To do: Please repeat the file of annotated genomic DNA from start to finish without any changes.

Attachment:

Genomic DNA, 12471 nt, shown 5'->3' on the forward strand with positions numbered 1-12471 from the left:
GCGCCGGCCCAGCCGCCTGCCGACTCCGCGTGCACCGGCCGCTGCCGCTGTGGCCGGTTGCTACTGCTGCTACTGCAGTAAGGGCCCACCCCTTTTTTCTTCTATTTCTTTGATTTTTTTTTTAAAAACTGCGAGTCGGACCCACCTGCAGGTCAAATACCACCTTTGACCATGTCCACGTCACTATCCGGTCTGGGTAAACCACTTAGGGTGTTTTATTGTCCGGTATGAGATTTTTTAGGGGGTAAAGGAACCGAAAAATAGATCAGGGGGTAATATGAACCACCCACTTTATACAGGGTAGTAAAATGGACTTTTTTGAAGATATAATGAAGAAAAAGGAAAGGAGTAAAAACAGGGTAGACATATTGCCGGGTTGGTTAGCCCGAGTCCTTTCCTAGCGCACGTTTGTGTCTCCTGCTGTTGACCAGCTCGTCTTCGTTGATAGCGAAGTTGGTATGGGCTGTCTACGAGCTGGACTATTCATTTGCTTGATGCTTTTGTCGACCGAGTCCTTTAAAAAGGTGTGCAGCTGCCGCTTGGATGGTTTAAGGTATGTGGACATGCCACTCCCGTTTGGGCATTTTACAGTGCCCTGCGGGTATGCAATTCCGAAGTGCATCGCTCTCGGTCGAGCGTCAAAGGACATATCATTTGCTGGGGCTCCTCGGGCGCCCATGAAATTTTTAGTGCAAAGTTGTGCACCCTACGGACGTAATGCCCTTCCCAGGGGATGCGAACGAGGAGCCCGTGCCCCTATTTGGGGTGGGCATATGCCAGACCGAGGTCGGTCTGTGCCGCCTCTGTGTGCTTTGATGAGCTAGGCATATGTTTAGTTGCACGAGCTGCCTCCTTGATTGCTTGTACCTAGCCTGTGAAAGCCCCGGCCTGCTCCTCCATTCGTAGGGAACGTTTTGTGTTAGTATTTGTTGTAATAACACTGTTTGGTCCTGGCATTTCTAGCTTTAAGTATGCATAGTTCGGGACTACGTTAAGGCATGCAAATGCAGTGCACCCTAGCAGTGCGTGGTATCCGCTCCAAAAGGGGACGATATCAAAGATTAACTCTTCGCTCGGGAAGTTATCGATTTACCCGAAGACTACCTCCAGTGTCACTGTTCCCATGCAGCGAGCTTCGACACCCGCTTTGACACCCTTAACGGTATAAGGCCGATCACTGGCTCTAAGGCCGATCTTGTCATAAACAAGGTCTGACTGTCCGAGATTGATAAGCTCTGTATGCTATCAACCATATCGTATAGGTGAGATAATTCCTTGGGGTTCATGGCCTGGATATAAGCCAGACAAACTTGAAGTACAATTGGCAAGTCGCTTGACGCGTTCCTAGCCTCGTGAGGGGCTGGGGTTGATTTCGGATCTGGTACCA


Genomic DNA, 12471 nt, shown 5'->3' on the forward strand with positions numbered 1-12471 from the left:
GCGCCGGCCCAGCCGCCTGCCGACTCCGCGTGCACCGGCCGCTGCCGCTGTGGCCGGTTGCTACTGCTGCTACTGCAGTAAGGGCCCACCCCTTTTTTCTTCTATTTCTTTGATTTTTTTTTTAAAAACTGCGAGTCGGACCCACCTGCAGGTCAAATACCACCTTTGACCATGTCCACGTCACTATCCGGTCTGGGTAAACCACTTAGGGTGTTTTATTGTCCGGTATGAGATTTTTTAGGGGGTAAAGGAACCGAAAAATAGATCAGGGGGTAATATGAACCACCCACTTTATACAGGGTAGTAAAATGGACTTTTTTGAAGATATAATGAAGAAAAAGGAAAGGAGTAAAAACAGGGTAGACATATTGCCGGGTTGGTTAGCCCGAGTCCTTTCCTAGCGCACGTTTGTGTCTCCTGCTGTTGACCAGCTCGTCTTCGTTGATAGCGAAGTTGGTATGGGCTGTCTACGAGCTGGACTATTCATTTGCTTGATGCTTTTGTCGACCGAGTCCTTTAAAAAGGTGTGCAGCTGCCGCTTGGATGGTTTAAGGTATGTGGACATGCCACTCCCGTTTGGGCATTTTACAGTGCCCTGCGGGTATGCAATTCCGAAGTGCATCGCTCTCGGTCGAGCGTCAAAGGACATATCATTTGCTGGGGCTCCTCGGGCGCCCATGAAATTTTTAGTGCAAAGTTGTGCACCCTACGGACGTAATGCCCTTCCCAGGGGATGCGAACGAGGAGCCCGTGCCCCTATTTGGGGTGGGCATATGCCAGACCGAGGTCGGTCTGTGCCGCCTCTGTGTGCTTTGATGAGCTAGGCATATGTTTAGTTGCACGAGCTGCCTCCTTGATTGCTTGTACCTAGCCTGTGAAAGCCCCGGCCTGCTCCTCCATTCGTAGGGAACGTTTTGTGTTAGTATTTGTTGTAATAACACTGTTTGGTCCTGGCATTTCTAGCTTTAAGTATGCATAGTTCGGGACTACGTTAAGGCATGCAAATGCAGTGCACCCTAGCAGTGCGTGGTATCCGCTCCAAAAGGGGACGATATCAAAGATTAACTCTTCGCTCGGGAAGTTATCGATTTACCCGAAGACTACCTCCAGTGTCACTGTTCCCATGCAGCGAGCTTCGACACCCGCTTTGACACCCTTAACGGTATAAGGCCGATCACTGGCTCTAAGGCCGATCTTGTCATAAACAAGGTCTGACTGTCCGAGATTGATAAGCTCTGTATGCTATCAACCATATCGTATAGGTGAGATAATTCCTTGGGGTTCATGGCCTGGATATAAGCCAGACAAACTTGAAGTACAATTGGCAAGTCGCTTGACGCGTTCCTAGCCTCGTGAGGGGCTGGGGTTGATTTCGGATCTGGTACCA